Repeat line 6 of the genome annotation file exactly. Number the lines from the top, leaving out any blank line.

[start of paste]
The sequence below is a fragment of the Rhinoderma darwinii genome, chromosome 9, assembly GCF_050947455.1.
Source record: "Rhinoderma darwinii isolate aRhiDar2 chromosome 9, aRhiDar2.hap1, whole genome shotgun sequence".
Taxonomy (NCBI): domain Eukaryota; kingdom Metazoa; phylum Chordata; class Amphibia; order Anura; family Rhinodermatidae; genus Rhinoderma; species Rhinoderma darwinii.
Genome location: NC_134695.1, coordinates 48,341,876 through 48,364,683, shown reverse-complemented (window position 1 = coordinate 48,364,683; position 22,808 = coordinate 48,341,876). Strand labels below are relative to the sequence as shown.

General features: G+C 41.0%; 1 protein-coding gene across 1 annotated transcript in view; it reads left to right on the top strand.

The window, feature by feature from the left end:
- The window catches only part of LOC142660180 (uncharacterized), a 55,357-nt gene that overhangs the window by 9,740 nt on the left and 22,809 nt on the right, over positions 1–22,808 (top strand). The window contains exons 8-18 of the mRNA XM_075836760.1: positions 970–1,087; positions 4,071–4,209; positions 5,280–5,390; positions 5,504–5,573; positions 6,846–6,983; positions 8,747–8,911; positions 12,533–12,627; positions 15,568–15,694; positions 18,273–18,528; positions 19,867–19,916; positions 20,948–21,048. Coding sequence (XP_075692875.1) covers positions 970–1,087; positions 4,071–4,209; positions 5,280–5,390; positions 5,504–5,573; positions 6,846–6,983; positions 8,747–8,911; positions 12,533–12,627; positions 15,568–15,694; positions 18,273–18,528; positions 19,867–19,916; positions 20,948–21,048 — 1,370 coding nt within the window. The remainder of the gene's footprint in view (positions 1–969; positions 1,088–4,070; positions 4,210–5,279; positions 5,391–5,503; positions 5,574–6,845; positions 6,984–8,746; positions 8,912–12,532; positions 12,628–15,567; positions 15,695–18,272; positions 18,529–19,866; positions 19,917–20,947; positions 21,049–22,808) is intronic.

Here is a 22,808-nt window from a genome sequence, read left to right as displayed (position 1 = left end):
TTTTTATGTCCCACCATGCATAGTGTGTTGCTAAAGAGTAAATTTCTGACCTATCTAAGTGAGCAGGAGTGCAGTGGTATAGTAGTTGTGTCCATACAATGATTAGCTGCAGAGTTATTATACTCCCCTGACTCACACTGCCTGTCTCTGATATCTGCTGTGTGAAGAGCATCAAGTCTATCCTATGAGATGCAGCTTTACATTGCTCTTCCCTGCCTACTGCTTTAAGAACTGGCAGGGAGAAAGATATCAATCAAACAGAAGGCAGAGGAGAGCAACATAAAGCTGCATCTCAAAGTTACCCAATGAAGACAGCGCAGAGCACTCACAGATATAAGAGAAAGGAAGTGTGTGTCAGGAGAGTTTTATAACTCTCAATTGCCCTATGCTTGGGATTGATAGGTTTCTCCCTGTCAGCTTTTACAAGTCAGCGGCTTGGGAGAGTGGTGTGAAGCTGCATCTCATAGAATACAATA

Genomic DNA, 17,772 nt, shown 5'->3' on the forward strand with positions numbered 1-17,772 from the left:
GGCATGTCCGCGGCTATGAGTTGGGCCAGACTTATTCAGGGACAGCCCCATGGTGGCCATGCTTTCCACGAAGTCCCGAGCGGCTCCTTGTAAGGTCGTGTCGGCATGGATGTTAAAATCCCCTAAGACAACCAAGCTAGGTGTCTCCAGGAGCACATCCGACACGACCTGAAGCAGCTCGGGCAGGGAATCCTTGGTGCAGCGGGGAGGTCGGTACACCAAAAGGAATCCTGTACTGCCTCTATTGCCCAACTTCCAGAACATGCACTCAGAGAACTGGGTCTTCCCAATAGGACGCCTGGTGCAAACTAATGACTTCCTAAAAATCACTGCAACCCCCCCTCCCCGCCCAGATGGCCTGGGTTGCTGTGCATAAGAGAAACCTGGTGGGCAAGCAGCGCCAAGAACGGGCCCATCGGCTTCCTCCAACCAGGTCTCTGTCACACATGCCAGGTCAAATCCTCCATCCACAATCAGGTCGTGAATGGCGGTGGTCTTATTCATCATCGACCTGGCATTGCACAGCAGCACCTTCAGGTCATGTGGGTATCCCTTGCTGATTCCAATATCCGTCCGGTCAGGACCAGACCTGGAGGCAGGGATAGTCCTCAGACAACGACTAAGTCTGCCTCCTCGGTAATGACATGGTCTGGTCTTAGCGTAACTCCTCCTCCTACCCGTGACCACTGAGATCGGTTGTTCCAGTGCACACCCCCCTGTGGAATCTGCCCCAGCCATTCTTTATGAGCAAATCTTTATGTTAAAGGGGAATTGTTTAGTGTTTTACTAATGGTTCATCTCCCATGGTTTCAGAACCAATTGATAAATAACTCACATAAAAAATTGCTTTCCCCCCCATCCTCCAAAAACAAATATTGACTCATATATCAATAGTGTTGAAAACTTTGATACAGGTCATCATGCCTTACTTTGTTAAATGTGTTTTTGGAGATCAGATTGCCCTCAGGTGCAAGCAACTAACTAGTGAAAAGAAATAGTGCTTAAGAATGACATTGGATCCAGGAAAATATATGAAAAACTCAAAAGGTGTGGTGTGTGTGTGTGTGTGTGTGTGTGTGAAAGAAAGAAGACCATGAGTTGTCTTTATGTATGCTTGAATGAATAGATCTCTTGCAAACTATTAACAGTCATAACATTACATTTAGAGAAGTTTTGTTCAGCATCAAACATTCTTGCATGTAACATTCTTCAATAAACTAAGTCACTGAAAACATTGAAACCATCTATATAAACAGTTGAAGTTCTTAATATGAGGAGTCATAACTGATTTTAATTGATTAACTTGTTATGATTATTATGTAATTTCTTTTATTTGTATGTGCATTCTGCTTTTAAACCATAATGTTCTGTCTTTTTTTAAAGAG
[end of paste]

The window, feature by feature from the left end: